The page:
In this article...
Even before we hit the road, we chose to cook at home most of the time, and rarely ate out at restaurants. Since moving into our RV, that has continued - in fact we cook nearly every meal!
Why? We do still eat out at restaurants from time to time, but cooking at home just makes more sense for us. We're often boondocking several miles (or more!) from the nearest town - and small town restaurants don't always offer the selection of quality, healthy food we'd prefer. Then there's the cost perspective - we can cook much more cheaply than eating out all the time. And lastly, it's just something we like doing. Even in our little RV, we have everything we need to cook great tasting meals - we have a Blackstone grill, a pizza stone in the oven for homemade pizzas, and for just two of us, it works really well.
We've also become pros at grocery shopping. Back in our house, we'd typically go to the grocery store almost every day after work, buying whatever food we needed for that meal. Or we'd shop at a weekend, and then plans during the week would change. The result was a huge amount of food that would get wasted - sitting in the fridge until it had gone bad. Nowadays we simply don't have the fridge space to do that! So we make a meal plan each week and write it on our fridge.
- Related: Installing Magnetic Dry-Erase RV Fridge / Freezer Doors
- Related: POWWOW: Produce On Wheels With-Out Waste
Then we go grocery shopping. If there is one nearby, we start at Costco - their produce is awesome! Really well priced, often organic is available, and a good selection. We have a rule at Costco though: don't buy anything sweet. The quantities are just too large to risk buying chocolate, pastries, candy etc for two people! We then look for quality grocery stores if we can find them: Whole Foods, Sprouts, Nature's Grocers, and good, local grocery stores. Finally we'll resort to the "usuals": Safeway, Albertson's, Walmart. We can usually find everything we want on our list.
Except herbs. Fresh herbs.
For some reason, good quality fresh herbs are hard to find. And if we do find them, they're expensive, and often looking pretty sorry for themselves in the plastic container. Occasionally we'll find a fresh basil plant, but these don't tend to survive long in our RV - plus they're a pain on travel days.
So after a year on the road, we decided to do something about it. We want fresh herbs in our RV.
Enter the AeroGarden. The AeroGarden is a self-contained, indoor hydroponics system. In short, it means you can grow almost anything, with no soil, no mess, no weeding and very little effort! It's an incredibly compact form of growing too.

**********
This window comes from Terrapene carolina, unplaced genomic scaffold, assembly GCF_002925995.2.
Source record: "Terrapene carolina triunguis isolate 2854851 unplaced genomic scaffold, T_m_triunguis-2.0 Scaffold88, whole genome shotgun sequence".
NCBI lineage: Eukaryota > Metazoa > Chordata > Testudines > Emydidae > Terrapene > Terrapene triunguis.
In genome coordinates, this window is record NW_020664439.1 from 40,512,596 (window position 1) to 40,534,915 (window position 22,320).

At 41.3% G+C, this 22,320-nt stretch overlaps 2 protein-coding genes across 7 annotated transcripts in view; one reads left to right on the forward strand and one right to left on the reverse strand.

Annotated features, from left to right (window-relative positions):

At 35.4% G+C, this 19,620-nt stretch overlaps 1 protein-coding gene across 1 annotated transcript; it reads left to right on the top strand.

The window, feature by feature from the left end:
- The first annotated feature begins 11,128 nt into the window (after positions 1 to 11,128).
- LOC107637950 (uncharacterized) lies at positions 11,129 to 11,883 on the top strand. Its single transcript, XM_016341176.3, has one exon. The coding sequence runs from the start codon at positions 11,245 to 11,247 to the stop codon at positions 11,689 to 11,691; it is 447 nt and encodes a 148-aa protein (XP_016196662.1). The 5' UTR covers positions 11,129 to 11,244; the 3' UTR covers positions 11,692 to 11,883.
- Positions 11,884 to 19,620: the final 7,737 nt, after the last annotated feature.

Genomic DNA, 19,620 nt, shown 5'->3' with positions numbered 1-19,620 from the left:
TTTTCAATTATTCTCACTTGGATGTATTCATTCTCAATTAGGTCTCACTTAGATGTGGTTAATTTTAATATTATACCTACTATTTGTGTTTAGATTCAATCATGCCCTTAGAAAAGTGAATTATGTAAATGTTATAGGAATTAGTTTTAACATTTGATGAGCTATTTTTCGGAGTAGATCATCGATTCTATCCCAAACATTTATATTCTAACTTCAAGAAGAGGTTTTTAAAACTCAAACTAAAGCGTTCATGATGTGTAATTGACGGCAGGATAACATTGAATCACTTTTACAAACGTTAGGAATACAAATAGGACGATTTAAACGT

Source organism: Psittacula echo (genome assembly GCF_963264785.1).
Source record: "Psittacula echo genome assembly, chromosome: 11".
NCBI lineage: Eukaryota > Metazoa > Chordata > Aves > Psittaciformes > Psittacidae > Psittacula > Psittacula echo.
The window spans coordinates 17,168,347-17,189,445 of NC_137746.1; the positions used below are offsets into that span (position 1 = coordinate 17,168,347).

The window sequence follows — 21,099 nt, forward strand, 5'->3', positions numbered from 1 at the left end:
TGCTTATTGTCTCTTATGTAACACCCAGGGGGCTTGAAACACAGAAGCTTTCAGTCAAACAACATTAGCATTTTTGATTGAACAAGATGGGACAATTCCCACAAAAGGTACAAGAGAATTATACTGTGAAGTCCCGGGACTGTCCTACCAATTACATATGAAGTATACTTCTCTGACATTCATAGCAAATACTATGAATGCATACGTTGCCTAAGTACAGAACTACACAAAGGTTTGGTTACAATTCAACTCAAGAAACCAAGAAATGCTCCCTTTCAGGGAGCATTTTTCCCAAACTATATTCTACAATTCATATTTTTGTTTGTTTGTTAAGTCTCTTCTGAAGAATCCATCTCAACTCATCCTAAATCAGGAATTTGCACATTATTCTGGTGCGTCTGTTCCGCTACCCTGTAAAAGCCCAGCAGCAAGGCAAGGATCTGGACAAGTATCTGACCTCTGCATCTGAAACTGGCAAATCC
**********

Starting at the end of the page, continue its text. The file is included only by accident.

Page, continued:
The basic concept is that plants are started from seed in specially designed pods - you can make your own, or like us, buy the seed pod kits. Different plants grow at different rates, but herbs seem to do really well in the AeroGarden - you can begin harvesting after 4 weeks or so, and then continuously for up to 5 months!
AeroGardens can be used to grow lots of different things - herbs, vegetables (cherry tomatoes, green beans, chili peppers, etc), salad greens (lettuce, kale, etc), flowers and other plants.
Before we hit the road, we had an AeroGarden. Actually, we had a couple. I bought my first AeroGarden, in December 2016 - the small, 3-pod AeroGarden Sprout LED. I loved it, but wanted more, so in July 2017 we upgraded to the 7-pod AeroGarden Ultra LED. We had endless bounties of basil, dill, thyme, mint and more. Honestly, given we were out working 9-5 jobs, we had too much!
We wanted to bring one of them on the road. They are relatively compact, but they still do take up space - we felt confident we could find space. But there was one, big problem - power.
Both the AeroGardens we owned required 110V AC power to operate. They also need to be powered on 24/7. That would mean running the inverter all the time - something we didn't want to do. Why? Well, let's do the math quickly. The AeroGarden Ultra LED uses about 30W @ 12V DC for 16 hours per day. This would draw about 3A from the batteries (due to inefficiency in the inverter), totaling 48Ah per day. But the inverter itself has a background draw of about 3A @ 12V DC just by being turned on. Which it would be for 24 hours per day (the AeroGarden still needs power at night for the timers, etc). That's another 72Ah, bringing the total to 120Ah. In other words, enough power draw to drain our RV batteries within 2.5 days if we didn't get any solar power - and that's just the AeroGarden, never mind everything else we run!
Normally at this stage I'd find a way to convert the product in question to run off 12V. Unfortunately, because of the way the AeroGardens work, this just isn't feasible. Our dreams were crushed. No fresh herbs on the road.
AeroGarden Harvest Elite
Until...almost a year after hitting the road, we were really missing our fresh herbs. I started researching the options, and came across a new AeroGarden I hadn't seen before: the AeroGarden Harvest Elite. There was an older model by the same name, but this one was something new. The concept is exactly the same as the others, but this is a 6-pod system. And reading through the manual, I came across a magical sentence:
Garden Input: 12Vdc, 2.5A • Adapter Input: 100~240Vac, 50/60Hz • Adapter Output: 12Vdc, 2.5A